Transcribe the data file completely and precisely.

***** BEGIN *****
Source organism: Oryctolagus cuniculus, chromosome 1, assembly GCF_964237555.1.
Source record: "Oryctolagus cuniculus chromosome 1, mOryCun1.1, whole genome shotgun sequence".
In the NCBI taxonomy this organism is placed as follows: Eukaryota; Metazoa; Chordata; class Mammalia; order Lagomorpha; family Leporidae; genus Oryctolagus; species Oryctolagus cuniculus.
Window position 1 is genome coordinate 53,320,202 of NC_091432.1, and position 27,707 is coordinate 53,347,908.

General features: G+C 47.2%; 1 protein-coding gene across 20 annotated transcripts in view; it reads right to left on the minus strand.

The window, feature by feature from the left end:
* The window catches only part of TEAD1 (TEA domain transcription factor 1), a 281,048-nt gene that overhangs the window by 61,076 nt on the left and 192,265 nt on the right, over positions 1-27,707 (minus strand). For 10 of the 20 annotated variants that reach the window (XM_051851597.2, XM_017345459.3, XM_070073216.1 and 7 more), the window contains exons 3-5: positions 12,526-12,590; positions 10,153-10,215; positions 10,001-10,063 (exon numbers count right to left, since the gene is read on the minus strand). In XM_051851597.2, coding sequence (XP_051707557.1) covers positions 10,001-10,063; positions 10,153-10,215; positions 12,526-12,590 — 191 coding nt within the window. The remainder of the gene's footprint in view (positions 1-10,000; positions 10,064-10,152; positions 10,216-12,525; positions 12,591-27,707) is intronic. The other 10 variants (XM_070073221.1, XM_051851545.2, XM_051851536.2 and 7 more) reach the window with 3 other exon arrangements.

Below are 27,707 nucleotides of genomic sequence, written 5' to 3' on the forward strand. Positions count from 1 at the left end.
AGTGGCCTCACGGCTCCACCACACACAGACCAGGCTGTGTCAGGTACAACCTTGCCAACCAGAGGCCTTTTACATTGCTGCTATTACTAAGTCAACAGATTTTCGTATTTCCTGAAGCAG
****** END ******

Source organism: Oryctolagus cuniculus, chromosome 1, assembly GCF_964237555.1.
Source record: "Oryctolagus cuniculus chromosome 1, mOryCun1.1, whole genome shotgun sequence".
In the NCBI taxonomy this organism is placed as follows: Eukaryota; Metazoa; Chordata; class Mammalia; order Lagomorpha; family Leporidae; genus Oryctolagus; species Oryctolagus cuniculus.
Window position 1 is genome coordinate 53,320,202 of NC_091432.1, and position 27,707 is coordinate 53,347,908.

General features: G+C 47.2%; 1 protein-coding gene across 20 annotated transcripts in view; it reads right to left on the minus strand.

The window, feature by feature from the left end:
* The window catches only part of TEAD1 (TEA domain transcription factor 1), a 281,048-nt gene that overhangs the window by 61,076 nt on the left and 192,265 nt on the right, over positions 1-27,707 (minus strand). For 10 of the 20 annotated variants that reach the window (XM_051851597.2, XM_017345459.3, XM_070073216.1 and 7 more), the window contains exons 3-5: positions 12,526-12,590; positions 10,153-10,215; positions 10,001-10,063 (exon numbers count right to left, since the gene is read on the minus strand). In XM_051851597.2, coding sequence (XP_051707557.1) covers positions 10,001-10,063; positions 10,153-10,215; positions 12,526-12,590 — 191 coding nt within the window. The remainder of the gene's footprint in view (positions 1-10,000; positions 10,064-10,152; positions 10,216-12,525; positions 12,591-27,707) is intronic. The other 10 variants (XM_070073221.1, XM_051851545.2, XM_051851536.2 and 7 more) reach the window with 3 other exon arrangements.

Below are 27,707 nucleotides of genomic sequence, written 5' to 3' on the forward strand. Positions count from 1 at the left end.
AGTGGCCTCACGGCTCCACCACACACAGACCAGGCTGTGTCAGGTACAACCTTGCCAACCAGAGGCCTTTTACATTGCTGCTATTACTAAGTCAACAGATTTTCGTATTTCCTGAAGCAG